The easiest rooms to measure are those that are perfectly square or rectangle in shapestraightforward it is always best to remember just how important it is to make sure that you have calculated this correctly.
The last thing you want to get halfway through your project and run out of laminate flooring, or alternatively purchase too much and waste budget that could have been spent elsewhere.
Tools You Will Need To Accurately Measure and Record The Area of your Room
To accurately measure your room you will need a measuring tape. Most households will have a measuring tape easily accessible but if you don’t be sure to borrow one or alternatively purchase one – I recently bought this tape from Amazon (no review required as really any measuring tape will do)
You should also have a notepad, pencil, and ideally a calculator (again a simple calculator such as this one from Amazon will suffice). Alternatively many modern mobile phones now have a calculator built into them. As long as you can multiply without error there won’t be any issues.
There are a number of things you can do to improve the accuracy of your measurements and ensure that the final calculations are correct.
- Ask a friend or family member to help you measure the room, it’s much easier to get a correct measurement when the measuring tape is held in position by a person at either end.
- Measure both the width and length of the room twice. Not all rooms are perfectly square or rectangular, each measurement should be taken at different points along each wall. Use the largest measurement taken for both the width and length to ensure you order enough materials.
- Make sure there are no obstacles in the room. To get the most precise measurements remove large pieces of furniture that may otherwise get in the way.
- Make sure you are measuring the room using the correct scale of measurement. (In the US laminate is normally sold as feet squared, whereas in Europe meter squared is the norm)
Measuring a Perfectly Rectangle or Square Room
The easiest of rooms to measure are those that are perfectly square or rectangle in shape. Rooms with no recesses, chimney breasts, alcoves, or other nooks and crannies.
A rectangular or square room’s square foot or square metre area can be calculated by simply measuring the width of the room and multiplying this by the length.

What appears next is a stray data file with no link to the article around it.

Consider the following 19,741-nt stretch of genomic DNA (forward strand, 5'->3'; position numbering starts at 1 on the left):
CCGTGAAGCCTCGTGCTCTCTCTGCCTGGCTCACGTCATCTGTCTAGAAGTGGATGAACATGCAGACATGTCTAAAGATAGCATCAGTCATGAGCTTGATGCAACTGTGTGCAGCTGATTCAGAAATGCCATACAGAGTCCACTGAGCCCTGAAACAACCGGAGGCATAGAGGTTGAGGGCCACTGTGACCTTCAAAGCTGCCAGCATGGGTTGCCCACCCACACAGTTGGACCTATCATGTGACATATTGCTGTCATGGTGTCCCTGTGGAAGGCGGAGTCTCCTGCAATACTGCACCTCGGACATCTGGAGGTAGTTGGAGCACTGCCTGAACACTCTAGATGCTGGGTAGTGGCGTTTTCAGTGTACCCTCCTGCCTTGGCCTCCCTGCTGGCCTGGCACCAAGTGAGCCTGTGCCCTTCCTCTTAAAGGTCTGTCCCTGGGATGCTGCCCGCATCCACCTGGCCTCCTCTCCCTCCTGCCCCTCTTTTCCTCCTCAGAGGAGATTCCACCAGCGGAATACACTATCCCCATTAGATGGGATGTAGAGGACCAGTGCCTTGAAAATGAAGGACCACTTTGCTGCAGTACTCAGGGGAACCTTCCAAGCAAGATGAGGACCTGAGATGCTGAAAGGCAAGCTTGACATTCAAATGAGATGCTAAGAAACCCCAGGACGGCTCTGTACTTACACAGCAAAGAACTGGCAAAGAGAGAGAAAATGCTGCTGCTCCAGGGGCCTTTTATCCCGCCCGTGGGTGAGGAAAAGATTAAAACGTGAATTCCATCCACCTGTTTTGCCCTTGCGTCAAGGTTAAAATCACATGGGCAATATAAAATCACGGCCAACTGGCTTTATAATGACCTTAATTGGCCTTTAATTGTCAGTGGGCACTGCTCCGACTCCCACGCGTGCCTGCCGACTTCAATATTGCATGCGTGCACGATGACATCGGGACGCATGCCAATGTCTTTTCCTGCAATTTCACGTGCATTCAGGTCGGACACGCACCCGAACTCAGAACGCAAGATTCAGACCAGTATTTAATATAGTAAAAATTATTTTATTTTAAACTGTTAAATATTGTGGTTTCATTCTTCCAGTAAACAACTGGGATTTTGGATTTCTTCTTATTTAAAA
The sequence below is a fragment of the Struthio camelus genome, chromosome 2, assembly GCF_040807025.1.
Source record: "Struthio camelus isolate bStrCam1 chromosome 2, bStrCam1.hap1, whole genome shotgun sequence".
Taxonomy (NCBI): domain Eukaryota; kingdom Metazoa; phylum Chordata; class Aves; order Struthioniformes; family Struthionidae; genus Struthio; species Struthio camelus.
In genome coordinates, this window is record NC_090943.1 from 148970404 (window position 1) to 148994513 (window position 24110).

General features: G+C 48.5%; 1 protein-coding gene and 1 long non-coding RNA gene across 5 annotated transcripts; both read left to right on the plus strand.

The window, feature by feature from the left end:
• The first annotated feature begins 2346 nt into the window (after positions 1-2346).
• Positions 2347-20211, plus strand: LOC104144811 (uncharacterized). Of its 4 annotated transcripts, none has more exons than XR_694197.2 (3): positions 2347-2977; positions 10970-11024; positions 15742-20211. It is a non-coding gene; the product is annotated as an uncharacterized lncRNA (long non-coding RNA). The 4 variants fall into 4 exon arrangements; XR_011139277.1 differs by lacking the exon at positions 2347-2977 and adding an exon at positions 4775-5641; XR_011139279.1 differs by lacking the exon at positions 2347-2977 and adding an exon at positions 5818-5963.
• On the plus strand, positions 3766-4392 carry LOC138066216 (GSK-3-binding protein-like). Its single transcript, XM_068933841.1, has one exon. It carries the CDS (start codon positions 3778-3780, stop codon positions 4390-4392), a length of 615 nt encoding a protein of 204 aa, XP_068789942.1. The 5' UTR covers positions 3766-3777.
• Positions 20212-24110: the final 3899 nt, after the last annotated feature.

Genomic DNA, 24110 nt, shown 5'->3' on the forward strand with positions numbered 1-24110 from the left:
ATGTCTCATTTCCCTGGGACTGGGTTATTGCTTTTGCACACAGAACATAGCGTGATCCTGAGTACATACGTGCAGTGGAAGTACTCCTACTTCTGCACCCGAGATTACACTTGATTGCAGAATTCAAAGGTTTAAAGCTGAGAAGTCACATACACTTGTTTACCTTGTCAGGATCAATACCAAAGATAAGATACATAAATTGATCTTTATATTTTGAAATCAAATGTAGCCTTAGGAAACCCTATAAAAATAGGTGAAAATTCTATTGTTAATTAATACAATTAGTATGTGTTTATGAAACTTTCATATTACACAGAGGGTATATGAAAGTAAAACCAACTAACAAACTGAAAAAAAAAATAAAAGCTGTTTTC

For example: if your room was 7 foot wide by 10 foot in length the area of your room would be 70 foot squared.
(7’ x 10’ = 70 foot squared)
If you are measuring in metres, the calculation is the same, simply measure the width and length in meters and multiply to give you the area in metres squared.
Whatever the final figure we strongly suggest rounding up to the nearest foot (or half a metre), before taking wastage into account (more on this below)
Measuring a Room That Is Not Perfectly Square Or Rectangular In Shape
Some rooms are not perfectly square or triangular, many are ‘L’ shaped, ‘T’ shaped and may include recesses, wardrobes, recesses as well as other weird and wonderful shapes. While oddly shaped rooms are a little more complicated, the process remains almost the same.
First measure the width and length of the main area of the room, discounting any areas that you have considered for all intent and purposes as an extra area.
Sometimes it helps to roughly sketch the room, crevices and all, and break the room down into squares and rectangles starting first with the main area of the room. Within each square or rectangle on your sketch calculate and write down the square footage of each rectangle in the middle of the diagram.
Once you have measured the main portion that makes up the room, you can then measure each ‘extra’ square or rectangle using the same method. At the end of this task, once you have measured each and every additional crevice you can simply add up the figures to give you a total figure. This will be the total square footage, or square metres of laminate flooring you will need to order (not taking into account wastage, more on this below).
Allowing For Wastage
It is prudent to add an extra 5% on your total area to account for any wastage that won’t be able to be reused. This wastage figure is the recommended percentage when laminating a room’s floor.
If you have a large number of smaller square spaces, such as alcoves, fireplaces etc you may want to increase this percentage to 8%.
If you plan on installing the floor diagonally or have lots of awkward cutting angles you may want to consider increasing this wastage amount to as high as 15%.
Laminating Multiple Rooms – Wastage
When fitting laminate flooring in multiple rooms you should measure each room individually, add the areas of the rooms together and finally add the wastage percentage to the total figure.
Left Over Laminate Flooring
When ordering your laminate it is a good idea to err on the side of caution, and there is a good argument for intentionally ordering more than is required to complete the job. Running out of boards before you complete the project can prove costly, and if not exceptionally inconvenient.
Spare laminate can prove useful in case of damage in the future. Laminate floorings click technology often means that replacing boards is not as cumbersome as it may be to replace hardwood planks.
An additional argument for keeping some boards spare is that quite regularly these companies change designs, colors or shades which can mean that sourcing the exact same laminate for repairs can sometimes prove more difficult than you may expect.
Measured and ready to go! What’s next?
Once you have measured the areas you are looking to lay the laminate flooring it is important to keep these measurements somewhere safe. You will likely need to look at these measurements again at some point during the project.
You will require these measurements when ordering your underlay. Read our next guide on choosing the right underlay for your laminate flooring.